What It Takes to Succeed: Finding a Work/Life Balance


You’ve heard of the elusive work/life balance — but is it really possible to find time for both a personal and professional life? Established scientists tell you the strategies they use to integrate home and work life.

How do you find balance? Share with others in the discussion below.

Look at what people are saying...


Stacie Grossman-Bloom, PhD
Stacie Grossman Bloom is the senior executive director for administration and policy and a research assistant professor in the department of neuroscience and physiology at New York University (NYU) Langone Medical Center. Stacie served as a neuroscience editor at Nature Medicine, and then became the vice president and scientific director of the New York Academy of Sciences, where she mentored more than a dozen female scientists transitioning to roles outside of academia. She was also previously the executive director of the NYU Neuroscience Institute, where she assembled a strong team of administrators who actively work on career development of scientists at all career stages. Stacie earned her PhD from Georgetown University and completed postdoctoral training at Rockefeller University.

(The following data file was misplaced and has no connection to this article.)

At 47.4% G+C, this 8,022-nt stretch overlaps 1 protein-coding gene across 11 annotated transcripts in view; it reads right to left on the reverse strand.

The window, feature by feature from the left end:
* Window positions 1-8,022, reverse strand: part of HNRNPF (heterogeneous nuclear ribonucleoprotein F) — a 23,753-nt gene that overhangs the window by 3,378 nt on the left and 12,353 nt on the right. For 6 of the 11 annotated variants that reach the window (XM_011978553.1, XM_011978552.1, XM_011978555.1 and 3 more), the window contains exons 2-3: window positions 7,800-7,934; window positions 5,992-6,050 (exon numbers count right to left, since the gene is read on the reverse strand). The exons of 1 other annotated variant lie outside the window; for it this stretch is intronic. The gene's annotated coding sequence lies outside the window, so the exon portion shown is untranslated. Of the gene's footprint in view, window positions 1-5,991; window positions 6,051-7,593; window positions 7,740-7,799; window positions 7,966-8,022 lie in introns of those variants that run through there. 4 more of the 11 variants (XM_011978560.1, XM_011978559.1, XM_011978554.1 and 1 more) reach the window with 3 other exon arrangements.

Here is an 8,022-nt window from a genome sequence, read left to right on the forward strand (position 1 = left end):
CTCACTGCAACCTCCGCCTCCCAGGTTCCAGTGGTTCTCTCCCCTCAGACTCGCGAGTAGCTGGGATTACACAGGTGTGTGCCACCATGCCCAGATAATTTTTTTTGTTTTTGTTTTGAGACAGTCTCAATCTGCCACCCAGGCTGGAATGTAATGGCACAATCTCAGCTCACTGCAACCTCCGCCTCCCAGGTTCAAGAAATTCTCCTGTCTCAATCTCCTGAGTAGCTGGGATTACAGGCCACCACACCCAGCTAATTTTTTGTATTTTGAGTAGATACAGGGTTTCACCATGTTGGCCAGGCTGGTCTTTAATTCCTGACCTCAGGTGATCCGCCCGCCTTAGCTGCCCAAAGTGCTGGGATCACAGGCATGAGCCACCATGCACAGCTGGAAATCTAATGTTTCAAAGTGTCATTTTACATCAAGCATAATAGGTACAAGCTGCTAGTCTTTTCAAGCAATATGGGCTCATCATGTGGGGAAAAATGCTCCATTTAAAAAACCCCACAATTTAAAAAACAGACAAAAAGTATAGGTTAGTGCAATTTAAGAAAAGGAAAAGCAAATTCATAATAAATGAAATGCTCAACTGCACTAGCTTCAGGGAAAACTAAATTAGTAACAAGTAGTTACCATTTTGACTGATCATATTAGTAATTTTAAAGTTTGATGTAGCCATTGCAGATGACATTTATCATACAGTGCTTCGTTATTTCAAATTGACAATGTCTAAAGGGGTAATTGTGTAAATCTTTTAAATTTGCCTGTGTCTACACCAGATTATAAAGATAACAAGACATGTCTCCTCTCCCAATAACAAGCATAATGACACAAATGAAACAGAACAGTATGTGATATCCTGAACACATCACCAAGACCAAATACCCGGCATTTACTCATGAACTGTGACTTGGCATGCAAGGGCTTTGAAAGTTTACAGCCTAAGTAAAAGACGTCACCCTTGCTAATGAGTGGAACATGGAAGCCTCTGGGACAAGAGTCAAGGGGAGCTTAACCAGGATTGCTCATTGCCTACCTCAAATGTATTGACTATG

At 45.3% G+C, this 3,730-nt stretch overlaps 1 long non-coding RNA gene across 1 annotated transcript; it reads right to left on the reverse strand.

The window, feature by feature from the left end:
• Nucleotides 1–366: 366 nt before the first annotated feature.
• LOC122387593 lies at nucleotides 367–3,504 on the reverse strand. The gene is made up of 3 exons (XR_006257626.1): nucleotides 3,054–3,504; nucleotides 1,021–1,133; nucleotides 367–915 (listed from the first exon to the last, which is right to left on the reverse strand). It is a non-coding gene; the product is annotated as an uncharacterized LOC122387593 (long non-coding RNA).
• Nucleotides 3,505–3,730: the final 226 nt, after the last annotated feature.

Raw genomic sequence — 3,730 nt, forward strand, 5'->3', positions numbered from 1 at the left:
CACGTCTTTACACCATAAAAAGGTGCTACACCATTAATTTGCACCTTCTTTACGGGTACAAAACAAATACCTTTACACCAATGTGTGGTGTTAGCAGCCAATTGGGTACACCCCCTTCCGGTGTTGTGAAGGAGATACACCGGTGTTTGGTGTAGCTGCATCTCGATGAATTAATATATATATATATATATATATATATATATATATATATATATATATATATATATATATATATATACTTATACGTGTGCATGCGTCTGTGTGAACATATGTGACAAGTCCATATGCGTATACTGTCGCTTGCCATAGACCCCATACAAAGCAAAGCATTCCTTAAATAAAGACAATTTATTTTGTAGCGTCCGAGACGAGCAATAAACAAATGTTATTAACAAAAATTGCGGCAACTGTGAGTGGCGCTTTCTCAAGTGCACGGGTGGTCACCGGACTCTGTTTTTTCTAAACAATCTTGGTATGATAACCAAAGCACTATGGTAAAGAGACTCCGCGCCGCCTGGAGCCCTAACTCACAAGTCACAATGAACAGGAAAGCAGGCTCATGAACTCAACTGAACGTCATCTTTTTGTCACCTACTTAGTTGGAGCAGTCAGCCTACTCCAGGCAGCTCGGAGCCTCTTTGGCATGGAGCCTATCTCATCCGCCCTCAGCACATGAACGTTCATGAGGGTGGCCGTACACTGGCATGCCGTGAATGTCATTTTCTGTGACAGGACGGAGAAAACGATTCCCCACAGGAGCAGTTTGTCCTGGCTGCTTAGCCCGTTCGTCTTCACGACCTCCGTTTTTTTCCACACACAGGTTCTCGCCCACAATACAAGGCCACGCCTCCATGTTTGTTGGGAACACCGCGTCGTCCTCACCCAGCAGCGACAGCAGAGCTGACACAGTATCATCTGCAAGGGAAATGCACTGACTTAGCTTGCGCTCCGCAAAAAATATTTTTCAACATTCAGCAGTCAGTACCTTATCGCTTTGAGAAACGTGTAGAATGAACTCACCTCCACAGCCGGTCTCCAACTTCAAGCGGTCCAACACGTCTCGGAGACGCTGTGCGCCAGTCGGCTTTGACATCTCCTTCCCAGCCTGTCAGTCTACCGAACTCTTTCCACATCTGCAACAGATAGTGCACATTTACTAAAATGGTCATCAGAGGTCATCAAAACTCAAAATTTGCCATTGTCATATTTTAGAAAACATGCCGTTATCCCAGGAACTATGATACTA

Frances Jensen, MD, PhD
Frances E. Jensen is an associate professor of neurology at Harvard Medical School and director of epilepsy research at Boston Children's Hospital. She serves on many advisory boards for private and public research foundations, is a past chair of SfN’s Program Committee, and is a past chair of the Council of Medical Education of the American Epilepsy Society where she made important contributions to professional training. Among other honors, Jensen has received the First Award from NIH and was the 2003 Lennox Lecturer at the American Epilepsy Society Meeting.
Joanne Berger-Sweeney, PhD
Joanne Berger-Sweeney is president of Trinity College. Berger-Sweeney previously served as dean of the school of arts and sciences at Tufts University. She is a fellow of the American Association for the Advancement of Science. She earned her undergraduate degree from Wellesley University, MPH in environmental health sciences from University of California, Berkeley, and her PhD in neurotoxicology from Johns Hopkins School of Public Health.

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